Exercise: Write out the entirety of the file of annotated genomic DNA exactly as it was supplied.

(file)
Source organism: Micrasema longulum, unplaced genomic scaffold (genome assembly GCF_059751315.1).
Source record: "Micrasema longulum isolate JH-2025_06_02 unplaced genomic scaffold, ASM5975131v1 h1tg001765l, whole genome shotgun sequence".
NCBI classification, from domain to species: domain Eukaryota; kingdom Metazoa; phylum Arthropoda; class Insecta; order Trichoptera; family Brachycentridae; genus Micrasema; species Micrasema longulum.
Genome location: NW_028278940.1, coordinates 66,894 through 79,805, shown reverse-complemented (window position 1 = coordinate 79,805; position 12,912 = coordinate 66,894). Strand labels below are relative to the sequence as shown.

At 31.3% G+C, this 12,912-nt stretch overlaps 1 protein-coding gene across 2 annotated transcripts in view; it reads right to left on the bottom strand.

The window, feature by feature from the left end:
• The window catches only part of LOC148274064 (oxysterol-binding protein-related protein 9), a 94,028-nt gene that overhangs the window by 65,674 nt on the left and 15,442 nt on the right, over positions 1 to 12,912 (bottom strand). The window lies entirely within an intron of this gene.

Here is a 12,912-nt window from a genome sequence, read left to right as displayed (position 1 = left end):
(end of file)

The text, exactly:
Source organism: Micrasema longulum, unplaced genomic scaffold (genome assembly GCF_059751315.1).
Source record: "Micrasema longulum isolate JH-2025_06_02 unplaced genomic scaffold, ASM5975131v1 h1tg001765l, whole genome shotgun sequence".
NCBI classification, from domain to species: domain Eukaryota; kingdom Metazoa; phylum Arthropoda; class Insecta; order Trichoptera; family Brachycentridae; genus Micrasema; species Micrasema longulum.
Genome location: NW_028278940.1, coordinates 66,894 through 79,805, shown reverse-complemented (window position 1 = coordinate 79,805; position 12,912 = coordinate 66,894). Strand labels below are relative to the sequence as shown.

At 31.3% G+C, this 12,912-nt stretch overlaps 1 protein-coding gene across 2 annotated transcripts in view; it reads right to left on the bottom strand.

The window, feature by feature from the left end:
• The window catches only part of LOC148274064 (oxysterol-binding protein-related protein 9), a 94,028-nt gene that overhangs the window by 65,674 nt on the left and 15,442 nt on the right, over positions 1 to 12,912 (bottom strand). The window lies entirely within an intron of this gene.

Here is a 12,912-nt window from a genome sequence, read left to right as displayed (position 1 = left end):